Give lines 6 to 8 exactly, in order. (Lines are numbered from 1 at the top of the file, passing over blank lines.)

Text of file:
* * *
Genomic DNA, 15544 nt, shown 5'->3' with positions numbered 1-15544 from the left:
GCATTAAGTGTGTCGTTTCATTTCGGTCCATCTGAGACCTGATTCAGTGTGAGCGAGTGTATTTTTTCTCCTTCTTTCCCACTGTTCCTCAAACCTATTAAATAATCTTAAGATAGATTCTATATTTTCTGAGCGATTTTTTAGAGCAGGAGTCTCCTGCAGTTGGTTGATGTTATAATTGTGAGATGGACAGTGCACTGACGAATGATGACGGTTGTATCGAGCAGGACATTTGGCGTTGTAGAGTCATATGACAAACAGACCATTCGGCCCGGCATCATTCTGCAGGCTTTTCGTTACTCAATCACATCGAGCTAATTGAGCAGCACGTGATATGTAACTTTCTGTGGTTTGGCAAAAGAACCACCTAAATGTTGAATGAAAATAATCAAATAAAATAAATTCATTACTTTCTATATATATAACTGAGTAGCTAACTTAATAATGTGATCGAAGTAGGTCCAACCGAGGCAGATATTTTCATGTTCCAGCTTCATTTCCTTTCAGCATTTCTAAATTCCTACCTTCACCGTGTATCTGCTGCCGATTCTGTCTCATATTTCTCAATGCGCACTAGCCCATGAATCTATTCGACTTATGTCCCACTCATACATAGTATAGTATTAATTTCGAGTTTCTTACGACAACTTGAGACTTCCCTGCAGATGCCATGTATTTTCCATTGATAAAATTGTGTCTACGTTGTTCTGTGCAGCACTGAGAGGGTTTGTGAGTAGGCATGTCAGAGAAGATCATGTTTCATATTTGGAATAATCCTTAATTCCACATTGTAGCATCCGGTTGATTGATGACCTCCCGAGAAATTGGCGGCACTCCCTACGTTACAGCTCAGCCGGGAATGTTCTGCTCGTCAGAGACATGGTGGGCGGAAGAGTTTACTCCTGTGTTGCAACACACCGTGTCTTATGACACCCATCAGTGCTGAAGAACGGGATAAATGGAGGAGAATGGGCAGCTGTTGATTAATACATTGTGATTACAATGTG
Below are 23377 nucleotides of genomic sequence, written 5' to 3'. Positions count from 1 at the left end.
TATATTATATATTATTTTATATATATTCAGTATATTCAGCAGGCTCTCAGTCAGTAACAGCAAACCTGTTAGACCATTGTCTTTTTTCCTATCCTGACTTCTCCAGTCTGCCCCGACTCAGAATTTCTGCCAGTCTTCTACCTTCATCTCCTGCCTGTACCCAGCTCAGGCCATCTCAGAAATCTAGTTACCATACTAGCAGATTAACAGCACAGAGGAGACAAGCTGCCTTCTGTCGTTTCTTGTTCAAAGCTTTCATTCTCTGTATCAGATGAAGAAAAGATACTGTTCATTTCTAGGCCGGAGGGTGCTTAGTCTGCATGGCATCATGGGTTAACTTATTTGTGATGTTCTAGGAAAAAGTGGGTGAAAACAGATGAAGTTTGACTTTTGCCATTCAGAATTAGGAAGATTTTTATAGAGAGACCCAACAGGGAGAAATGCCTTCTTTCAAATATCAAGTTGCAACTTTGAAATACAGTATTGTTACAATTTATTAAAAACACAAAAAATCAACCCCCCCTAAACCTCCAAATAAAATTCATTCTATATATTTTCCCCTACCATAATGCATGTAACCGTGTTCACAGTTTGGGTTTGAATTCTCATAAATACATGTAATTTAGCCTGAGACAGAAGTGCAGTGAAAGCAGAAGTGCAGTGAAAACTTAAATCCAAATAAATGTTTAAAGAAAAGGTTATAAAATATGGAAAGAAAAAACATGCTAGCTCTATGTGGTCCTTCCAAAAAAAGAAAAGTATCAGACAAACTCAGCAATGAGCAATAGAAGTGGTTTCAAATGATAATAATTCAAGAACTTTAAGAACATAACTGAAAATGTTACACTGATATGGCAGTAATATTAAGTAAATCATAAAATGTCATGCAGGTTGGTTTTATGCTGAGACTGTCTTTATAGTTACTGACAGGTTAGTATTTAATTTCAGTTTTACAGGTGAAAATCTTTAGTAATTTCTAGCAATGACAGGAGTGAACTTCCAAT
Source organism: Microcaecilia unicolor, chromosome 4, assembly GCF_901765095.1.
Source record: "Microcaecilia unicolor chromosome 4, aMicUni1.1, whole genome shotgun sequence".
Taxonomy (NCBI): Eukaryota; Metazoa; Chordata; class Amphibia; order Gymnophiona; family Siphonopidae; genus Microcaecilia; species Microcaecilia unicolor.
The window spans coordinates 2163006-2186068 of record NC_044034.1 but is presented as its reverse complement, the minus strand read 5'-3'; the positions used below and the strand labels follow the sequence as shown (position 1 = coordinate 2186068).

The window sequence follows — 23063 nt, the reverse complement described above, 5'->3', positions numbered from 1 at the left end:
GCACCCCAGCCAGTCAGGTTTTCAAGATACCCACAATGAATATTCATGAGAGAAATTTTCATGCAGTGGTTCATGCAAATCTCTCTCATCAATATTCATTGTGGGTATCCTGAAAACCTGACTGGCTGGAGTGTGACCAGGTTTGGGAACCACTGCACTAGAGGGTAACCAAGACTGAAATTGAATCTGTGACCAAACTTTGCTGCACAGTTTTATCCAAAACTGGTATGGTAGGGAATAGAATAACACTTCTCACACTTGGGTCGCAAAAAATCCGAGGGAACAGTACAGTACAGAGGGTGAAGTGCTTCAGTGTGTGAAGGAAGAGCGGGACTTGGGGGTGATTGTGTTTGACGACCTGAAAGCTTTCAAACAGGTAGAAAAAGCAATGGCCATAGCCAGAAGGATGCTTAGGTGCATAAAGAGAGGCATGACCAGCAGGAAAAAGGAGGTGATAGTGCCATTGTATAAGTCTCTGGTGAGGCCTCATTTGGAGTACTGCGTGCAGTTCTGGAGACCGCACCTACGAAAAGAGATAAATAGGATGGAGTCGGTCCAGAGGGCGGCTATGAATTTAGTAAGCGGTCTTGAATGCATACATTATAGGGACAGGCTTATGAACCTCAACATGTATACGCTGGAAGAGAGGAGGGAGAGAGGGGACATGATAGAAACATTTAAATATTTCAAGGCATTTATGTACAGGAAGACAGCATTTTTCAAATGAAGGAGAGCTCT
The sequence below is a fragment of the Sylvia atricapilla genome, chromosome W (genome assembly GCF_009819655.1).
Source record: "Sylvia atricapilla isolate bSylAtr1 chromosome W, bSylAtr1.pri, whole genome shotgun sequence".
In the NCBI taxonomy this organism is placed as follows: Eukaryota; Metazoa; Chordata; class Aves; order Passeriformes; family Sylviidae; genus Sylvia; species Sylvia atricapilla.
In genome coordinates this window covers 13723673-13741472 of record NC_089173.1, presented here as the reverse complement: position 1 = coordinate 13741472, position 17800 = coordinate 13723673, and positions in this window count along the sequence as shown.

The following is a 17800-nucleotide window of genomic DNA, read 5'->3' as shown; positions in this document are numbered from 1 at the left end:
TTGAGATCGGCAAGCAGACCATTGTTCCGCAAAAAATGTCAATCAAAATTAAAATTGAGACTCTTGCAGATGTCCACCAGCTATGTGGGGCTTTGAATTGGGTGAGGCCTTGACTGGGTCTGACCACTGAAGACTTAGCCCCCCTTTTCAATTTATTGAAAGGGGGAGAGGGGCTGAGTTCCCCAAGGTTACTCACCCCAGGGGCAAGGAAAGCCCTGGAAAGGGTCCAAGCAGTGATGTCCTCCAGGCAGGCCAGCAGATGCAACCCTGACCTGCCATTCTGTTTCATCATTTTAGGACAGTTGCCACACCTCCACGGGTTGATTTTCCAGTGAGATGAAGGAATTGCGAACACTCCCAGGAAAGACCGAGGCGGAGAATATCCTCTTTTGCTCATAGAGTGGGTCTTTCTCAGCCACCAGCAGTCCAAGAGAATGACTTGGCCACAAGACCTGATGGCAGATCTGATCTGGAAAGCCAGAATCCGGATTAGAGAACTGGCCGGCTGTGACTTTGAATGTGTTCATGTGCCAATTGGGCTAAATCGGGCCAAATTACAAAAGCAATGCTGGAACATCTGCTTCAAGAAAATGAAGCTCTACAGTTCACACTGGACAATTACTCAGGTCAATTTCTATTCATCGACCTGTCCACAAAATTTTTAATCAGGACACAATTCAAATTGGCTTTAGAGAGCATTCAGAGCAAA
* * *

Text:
Source record: "Microcaecilia unicolor chromosome 4, aMicUni1.1, whole genome shotgun sequence".
Taxonomy (NCBI): Eukaryota; Metazoa; Chordata; class Amphibia; order Gymnophiona; family Siphonopidae; genus Microcaecilia; species Microcaecilia unicolor.
The window spans coordinates 2163006-2186068 of record NC_044034.1 but is presented as its reverse complement, the minus strand read 5'-3'; the positions used below and the strand labels follow the sequence as shown (position 1 = coordinate 2186068).